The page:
“Without even opening my eyes, I’m aware of a sustained pitch of shrieking wind outside. I’ve lived with incessant wind before, for several years at Chaffer’s Marina in downtown Wellington, but this has a much deeper resonance. It doesn’t rise and fall with the gusts and squalls of normal gales. It’s a solid constant rush of dense snow-laden air. With my eyes still closed, I guess the wind-speed from the pitch. Eighty knots maybe? This sub-zero air is so much denser than anything I’ve experienced. There’s no point getting up so I doze a while. But my bladder is complaining, and I’m curious. The incessant shriek has set my adrenaline off. It’s ten o’clock and the cabin thermometer reads minus two. The porta pot pump has frozen up and I scrape the ice from inside the galley window to peer out. It’s a spectacular look. Ice-encrusted stanchions and shrouds, snow-covered decks, and beyond that a frenzy of white-streaked waves far larger than could possibly be generated in the hundred-odd metre fetch from land. Beyond that, no land, nothing but a mist of white particles rushing past at unbelievable speed. Surely we can’t have dragged our way out of the inlet? Alarmed, I poke my head into the dome. Nothing but white. Of course it’s snowed up, stupid. Opening the hatch, I peer into a flurry of swirling powder. At least now there’s the comfort of two stern lines stretching away in a wind-tensioned arc to some point beyond the flying frozen spray. We’re holding.”
Excerpt from Snow Petrel, Jon Tucker
This incredible six-week journey took us from Hobart in Tasmania nearly 3000km south to Cape Denison in Commonwealth Bay, described by Sir Douglas Mawson as the "Home of the Blizzard" during his scientific expedition in 1911-1914, and then on to the French research station of Dumont D’Urville.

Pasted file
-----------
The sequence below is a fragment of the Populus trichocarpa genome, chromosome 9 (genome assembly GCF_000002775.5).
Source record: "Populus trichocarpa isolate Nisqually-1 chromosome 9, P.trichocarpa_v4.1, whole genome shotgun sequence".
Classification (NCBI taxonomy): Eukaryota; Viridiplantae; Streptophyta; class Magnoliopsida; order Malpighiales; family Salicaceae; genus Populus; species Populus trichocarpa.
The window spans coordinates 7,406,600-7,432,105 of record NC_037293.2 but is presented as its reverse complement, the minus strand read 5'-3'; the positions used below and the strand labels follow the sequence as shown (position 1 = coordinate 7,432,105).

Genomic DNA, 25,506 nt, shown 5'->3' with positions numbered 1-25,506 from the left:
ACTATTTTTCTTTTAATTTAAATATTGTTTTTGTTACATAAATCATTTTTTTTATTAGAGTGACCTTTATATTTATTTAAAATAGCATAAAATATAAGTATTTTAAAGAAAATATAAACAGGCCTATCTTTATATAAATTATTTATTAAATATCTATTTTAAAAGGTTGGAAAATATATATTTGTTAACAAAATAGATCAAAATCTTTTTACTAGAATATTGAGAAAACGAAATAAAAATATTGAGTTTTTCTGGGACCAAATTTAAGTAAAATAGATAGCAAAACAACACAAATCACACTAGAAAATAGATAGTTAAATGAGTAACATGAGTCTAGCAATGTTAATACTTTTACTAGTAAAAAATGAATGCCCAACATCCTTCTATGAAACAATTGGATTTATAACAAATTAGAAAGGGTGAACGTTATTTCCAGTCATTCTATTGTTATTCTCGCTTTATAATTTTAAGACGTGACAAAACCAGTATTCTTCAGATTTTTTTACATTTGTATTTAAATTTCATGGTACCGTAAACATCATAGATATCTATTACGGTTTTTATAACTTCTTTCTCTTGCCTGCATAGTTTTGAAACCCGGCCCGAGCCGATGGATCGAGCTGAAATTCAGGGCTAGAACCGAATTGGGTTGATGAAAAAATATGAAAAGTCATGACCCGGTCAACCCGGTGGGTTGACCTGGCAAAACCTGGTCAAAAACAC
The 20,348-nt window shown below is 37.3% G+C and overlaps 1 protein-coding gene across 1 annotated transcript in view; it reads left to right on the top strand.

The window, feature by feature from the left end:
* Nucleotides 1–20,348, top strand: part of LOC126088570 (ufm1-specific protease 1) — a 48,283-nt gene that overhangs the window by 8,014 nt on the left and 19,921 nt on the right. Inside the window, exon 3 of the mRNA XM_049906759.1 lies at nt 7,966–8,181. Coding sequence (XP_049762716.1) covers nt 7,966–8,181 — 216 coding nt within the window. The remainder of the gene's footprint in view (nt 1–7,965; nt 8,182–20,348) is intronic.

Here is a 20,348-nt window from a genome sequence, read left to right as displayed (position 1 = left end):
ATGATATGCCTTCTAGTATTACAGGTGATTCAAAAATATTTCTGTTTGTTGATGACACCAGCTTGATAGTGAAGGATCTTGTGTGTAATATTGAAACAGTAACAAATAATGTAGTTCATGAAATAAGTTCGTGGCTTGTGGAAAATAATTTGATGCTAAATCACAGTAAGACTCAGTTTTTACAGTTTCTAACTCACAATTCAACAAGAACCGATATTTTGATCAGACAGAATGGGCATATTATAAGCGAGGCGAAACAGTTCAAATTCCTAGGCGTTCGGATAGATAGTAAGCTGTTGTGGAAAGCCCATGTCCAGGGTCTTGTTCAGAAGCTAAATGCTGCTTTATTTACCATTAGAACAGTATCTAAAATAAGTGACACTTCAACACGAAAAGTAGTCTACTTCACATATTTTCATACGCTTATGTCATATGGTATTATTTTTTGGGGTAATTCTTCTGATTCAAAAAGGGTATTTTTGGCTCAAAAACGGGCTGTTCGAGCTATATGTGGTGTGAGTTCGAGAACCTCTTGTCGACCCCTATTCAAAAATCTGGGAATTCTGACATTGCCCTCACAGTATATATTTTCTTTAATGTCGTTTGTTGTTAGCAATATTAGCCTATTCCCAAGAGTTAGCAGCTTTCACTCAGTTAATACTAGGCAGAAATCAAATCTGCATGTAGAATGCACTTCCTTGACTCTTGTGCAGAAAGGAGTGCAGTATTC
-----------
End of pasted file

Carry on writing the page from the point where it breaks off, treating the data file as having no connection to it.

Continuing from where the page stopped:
The "sailing" season is very short in these waters so after a total of two weeks in the ice, we returned home via the south magnetic pole, one of two points that every compass in the word is aligned to. When we returned to Hobart I made an hour-long documentary from the footage that I managed to snatch while not busy with other tasks on the boat, called Snow Petrel Down Under.
Ice-encrusted stanchions and shrouds, snow-covered decks, and beyond that a frenzy of white-streaked waves far larger than could possibly be generated in the hundred-odd metre fetch from land.
In the summer of 2010-2011, I returned to Cape Denison to work as a Heritage Carpenter for the Mawson’s Hut Foundation. I was very excited to return as we had only spent a week there during our Snow Petrel voyage and four of those days we were confined to the boat in the screaming katabatic blizzard. This trip also gave me the chance to get to know the historic hut, which we had only managed a very quick look through during the previous trip when Don and Margie McIntyre had opened it up for a brief cruise ship tour just hours before the blizzard came in.